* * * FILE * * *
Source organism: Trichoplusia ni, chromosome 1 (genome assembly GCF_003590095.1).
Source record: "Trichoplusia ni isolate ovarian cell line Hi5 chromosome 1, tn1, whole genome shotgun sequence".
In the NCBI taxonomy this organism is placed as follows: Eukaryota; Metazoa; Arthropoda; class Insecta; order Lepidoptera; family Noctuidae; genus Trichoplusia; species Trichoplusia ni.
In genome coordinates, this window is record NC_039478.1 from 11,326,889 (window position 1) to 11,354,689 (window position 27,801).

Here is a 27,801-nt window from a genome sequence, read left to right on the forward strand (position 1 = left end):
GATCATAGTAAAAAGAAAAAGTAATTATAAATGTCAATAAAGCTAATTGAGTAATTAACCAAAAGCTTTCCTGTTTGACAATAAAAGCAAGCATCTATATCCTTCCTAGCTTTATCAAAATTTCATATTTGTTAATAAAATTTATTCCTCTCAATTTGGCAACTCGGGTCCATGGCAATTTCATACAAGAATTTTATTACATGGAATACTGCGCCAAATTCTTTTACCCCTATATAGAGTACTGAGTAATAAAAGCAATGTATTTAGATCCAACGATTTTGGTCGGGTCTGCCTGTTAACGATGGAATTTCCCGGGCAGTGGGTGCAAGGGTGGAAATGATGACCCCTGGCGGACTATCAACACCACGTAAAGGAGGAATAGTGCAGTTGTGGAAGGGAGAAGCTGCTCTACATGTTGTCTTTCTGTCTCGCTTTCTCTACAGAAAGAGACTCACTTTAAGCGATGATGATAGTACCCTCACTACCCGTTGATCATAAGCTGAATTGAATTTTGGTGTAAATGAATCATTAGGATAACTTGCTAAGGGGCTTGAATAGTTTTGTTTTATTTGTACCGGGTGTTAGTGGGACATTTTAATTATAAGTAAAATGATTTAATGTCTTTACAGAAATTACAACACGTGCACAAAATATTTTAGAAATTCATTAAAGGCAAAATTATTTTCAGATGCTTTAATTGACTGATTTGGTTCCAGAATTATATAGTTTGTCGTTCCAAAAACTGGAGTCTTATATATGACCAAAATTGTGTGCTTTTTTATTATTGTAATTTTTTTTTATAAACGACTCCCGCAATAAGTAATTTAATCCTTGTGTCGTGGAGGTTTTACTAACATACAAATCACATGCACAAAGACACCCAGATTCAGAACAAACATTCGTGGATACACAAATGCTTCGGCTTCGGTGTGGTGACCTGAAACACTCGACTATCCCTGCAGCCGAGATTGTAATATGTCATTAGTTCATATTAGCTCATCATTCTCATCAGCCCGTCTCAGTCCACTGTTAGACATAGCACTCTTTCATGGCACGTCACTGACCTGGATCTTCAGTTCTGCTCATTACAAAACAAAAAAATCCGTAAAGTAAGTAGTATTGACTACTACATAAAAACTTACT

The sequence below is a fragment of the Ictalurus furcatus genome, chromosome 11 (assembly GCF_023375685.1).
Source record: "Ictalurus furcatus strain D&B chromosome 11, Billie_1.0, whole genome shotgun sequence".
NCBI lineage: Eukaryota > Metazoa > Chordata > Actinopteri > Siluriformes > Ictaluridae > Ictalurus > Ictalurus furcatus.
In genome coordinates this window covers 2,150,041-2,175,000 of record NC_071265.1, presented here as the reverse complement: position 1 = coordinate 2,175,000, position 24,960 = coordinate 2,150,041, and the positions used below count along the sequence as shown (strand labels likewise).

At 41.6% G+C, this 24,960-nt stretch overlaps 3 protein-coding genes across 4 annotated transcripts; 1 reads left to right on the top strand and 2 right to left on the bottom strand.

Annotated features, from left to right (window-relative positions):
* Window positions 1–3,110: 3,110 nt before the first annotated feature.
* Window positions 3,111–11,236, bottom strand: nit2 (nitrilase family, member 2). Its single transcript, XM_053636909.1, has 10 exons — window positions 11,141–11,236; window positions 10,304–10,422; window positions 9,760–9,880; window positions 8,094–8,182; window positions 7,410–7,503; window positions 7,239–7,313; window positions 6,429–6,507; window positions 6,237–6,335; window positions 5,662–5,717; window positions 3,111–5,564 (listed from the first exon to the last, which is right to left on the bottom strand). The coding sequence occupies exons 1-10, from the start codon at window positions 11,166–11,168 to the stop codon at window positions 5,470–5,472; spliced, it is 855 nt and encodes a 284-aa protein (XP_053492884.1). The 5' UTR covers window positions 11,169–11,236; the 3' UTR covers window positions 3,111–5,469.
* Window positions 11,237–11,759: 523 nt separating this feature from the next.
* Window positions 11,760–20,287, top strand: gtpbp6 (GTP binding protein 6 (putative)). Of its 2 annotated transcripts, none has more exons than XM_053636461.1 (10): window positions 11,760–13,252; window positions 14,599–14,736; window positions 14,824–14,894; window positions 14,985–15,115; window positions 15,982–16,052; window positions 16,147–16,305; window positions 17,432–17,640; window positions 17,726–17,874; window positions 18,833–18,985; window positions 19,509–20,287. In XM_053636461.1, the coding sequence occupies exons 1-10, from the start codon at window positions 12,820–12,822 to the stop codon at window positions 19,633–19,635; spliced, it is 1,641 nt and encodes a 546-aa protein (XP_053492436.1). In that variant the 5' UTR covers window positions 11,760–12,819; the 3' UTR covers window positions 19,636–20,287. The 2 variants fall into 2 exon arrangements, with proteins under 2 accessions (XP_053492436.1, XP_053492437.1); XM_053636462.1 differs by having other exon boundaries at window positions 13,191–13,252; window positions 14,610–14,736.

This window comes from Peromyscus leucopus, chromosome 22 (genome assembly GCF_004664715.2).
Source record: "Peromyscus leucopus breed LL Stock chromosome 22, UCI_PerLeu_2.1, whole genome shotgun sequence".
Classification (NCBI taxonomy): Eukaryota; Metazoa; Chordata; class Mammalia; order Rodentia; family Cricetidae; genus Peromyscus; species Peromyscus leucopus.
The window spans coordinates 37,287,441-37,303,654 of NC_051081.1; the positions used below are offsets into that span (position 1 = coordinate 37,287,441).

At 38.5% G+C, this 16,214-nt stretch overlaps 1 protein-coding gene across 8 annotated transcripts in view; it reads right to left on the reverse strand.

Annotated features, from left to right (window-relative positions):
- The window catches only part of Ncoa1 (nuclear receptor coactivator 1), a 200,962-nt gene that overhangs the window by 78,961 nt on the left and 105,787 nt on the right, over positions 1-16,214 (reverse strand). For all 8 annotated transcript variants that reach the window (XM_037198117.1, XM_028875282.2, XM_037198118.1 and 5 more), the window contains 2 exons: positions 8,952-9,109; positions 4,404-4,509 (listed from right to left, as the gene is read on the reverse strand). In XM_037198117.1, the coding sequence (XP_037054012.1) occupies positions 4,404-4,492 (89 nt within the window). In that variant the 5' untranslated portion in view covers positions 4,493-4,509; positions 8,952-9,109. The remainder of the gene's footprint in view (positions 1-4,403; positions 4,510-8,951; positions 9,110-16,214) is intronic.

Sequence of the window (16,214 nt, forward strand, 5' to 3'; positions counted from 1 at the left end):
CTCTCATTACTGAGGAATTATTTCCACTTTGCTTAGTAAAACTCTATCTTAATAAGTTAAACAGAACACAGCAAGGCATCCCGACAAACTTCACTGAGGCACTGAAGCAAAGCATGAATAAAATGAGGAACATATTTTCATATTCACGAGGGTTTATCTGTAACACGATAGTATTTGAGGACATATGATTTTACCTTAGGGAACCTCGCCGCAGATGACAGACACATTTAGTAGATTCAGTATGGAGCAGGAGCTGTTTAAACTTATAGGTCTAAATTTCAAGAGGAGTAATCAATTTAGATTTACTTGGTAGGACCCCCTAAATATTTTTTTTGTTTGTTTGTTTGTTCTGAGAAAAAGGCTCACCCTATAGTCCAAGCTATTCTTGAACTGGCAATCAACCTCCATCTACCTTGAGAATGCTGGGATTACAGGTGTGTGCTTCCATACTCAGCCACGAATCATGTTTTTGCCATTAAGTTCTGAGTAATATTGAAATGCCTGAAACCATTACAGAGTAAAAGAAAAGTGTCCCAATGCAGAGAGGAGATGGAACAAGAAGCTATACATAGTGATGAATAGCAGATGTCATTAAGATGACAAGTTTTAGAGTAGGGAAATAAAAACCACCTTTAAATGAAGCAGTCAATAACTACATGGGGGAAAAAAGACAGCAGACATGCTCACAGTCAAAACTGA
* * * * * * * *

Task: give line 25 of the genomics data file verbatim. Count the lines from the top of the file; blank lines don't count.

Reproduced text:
CTCTCATTACTGAGGAATTATTTCCACTTTGCTTAGTAAAACTCTATCTTAATAAGTTAAACAGAACACAGCAAGGCATCCCGACAAACTTCACTGAGGCACTGAAGCAAAGCATGAATAAAATGAGGAACATATTTTCATATTCACGAGGGTTTATCTGTAACACGATAGTATTTGAGGACATATGATTTTACCTTAGGGAACCTCGCCGCAGATGACAGACACATTTAGTAGATTCAGTATGGAGCAGGAGCTGTTTAAACTTATAGGTCTAAATTTCAAGAGGAGTAATCAATTTAGATTTACTTGGTAGGACCCCCTAAATATTTTTTTTGTTTGTTTGTTTGTTCTGAGAAAAAGGCTCACCCTATAGTCCAAGCTATTCTTGAACTGGCAATCAACCTCCATCTACCTTGAGAATGCTGGGATTACAGGTGTGTGCTTCCATACTCAGCCACGAATCATGTTTTTGCCATTAAGTTCTGAGTAATATTGAAATGCCTGAAACCATTACAGAGTAAAAGAAAAGTGTCCCAATGCAGAGAGGAGATGGAACAAGAAGCTATACATAGTGATGAATAGCAGATGTCATTAAGATGACAAGTTTTAGAGTAGGGAAATAAAAACCACCTTTAAATGAAGCAGTCAATAACTACATGGGGGAAAAAAGACAGCAGACATGCTCACAGTCAAAACTGA